The split between Egypt and the rest of the Arab world deepened yesterday as the Cairo-based Arab League announced it would hold its meetings elsewhere and Egypt pressed ahead with work on a peace treaty with Israeli.
For the time being, at least, Egypt stands virtually alone, having spurned an appeal from the other Arabs to abandon its drive for peace with Israel.
In their public statements, the Egyptians are defiant of the other Arabs and contemptuous of the summit conference at Baghdad that ended Sunday wi*th unanimous condemnation of Egypt's peace campaign and agreement of financial support for the countries still confronting Israel. Nevertheless, there is a good deal of private concern among Egyptian officials about the course of events.
Their belief that moderate Arab states would fall into line behind Egypt after they had a chance to study the Camp David agreements has not been borne out and Eyptians are uncomfortable at the gap that has opened between Cairo and rest of the Arab world.
Ostracism of one Arab leader by the others is not unprecedented, and the most significant target of such a campaign - King Hussein of Jordan after his assault on the Palestinian guerrillas in "Black September" in 1970 - has survived nicely. Egyptians questioned whether the apparent unanimity among President Anwar Sadat's critics which has made overnight allies out of old enemies, would have any real impact on this country.
The official communique of the Baghdad summit was relatively mild, indicating that the conservative, pro-Western states had held out successfully agianst the anti-Sadat radicals like Libya and Algeria. But some Egyptians, reportedly including Sadat, are concerned about possible secret agreements that would lead Saudi Arabia and Kuwait to reduce or cut off their financial support.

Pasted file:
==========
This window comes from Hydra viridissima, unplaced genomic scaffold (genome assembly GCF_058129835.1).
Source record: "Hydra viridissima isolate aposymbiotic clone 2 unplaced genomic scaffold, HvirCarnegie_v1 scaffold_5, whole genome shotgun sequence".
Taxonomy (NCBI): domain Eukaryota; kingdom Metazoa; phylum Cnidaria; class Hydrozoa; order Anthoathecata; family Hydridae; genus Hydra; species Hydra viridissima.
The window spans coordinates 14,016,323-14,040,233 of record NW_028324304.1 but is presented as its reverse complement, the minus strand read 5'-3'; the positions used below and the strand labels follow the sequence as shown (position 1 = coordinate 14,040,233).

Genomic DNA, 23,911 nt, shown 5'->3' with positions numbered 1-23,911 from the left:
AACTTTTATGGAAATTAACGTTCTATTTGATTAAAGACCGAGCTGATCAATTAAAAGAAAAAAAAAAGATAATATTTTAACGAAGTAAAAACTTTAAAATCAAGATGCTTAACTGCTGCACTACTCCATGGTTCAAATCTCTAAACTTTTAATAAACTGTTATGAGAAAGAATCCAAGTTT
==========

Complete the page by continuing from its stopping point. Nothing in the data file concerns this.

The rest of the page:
If they did that, it would cause economic hardship here, but there is no reason to think that such a move, or any other result of the Baghdad summit, is going to deter Sadat.
Members of the Egyptian team at the Washington peace negotiations with Israel continued their consultations here yesterday. They are expected to return to Washington soon to complete work on the peace agreement.
They have been instructed by Sadat to insist that the agreement between Egypt and Israel be clearly tied to the evolution of Palestinian autonomy and the end of Israeli military rule on the occupied West Bank of the Jordan and in the Gaza Strip. That is Egypt's defense against Arab charges that it has abandoned the Palestinians and accepted a bilateral settlement.
Mahmoud Riad, the secretary general of Arab League, told reporters on his return from Baghdad that League meetings would be held in other Arab capitals on a rotating basis until Egypt "returns to the Arab camp."
After the signing of the Israeli-Egyptian treaty, he said, Arab foreign ministers would decide on a "temporary" removal of the League's headquarters to some other country because "the Arabs have decided it would not be logical to keep the League headquarters in Egypt where there will be an Israeli embassy."
Riad, a former Egyptian foreign minister, has been criticized by the Cairo press for participating in the Baghdad summit, which was not under Arab League auspices. He did not mention the fact that the charter of the Arab League, adopted in 1945, stipulates that its headquarters be in Cairo - a reflection of Egypt's political and cultural dominane in the Arab world which continue despite the hostility of other Arab governments.
Although Egypt relies on assistance from Arab oil states to keep its economy afloat, it is not likely to suffer any permanent damage from anything the other Arab states right to do it. As the first modern Arab nation and still the biggest, most powerful and most sophisticated, it supplies, teachers, doctors, administrators and skilled laborers to others that were still colonial backwater until recent years.
Egypt is self-suficient in oil, controls the Suez Canal, and has minimal trade relations with the other Arab countries.
As if to show who needs who more, the semi-official Cairo newspaper Al Ahram reported yesterday that Egypt would no longer admit students from South Yemen, Iraq, Syria, Algeria or Libya to its universities.
Cairo newspspers vied with each other yesterday to heap the most redicule and scorn on the Baghdad summit conference and its participants.
In a typical commentary, Al Akhbar said that "all this conference achieved was to give support funds to Syria - funds it will not expend in wor against Israel but against the people of Lebanon . . ."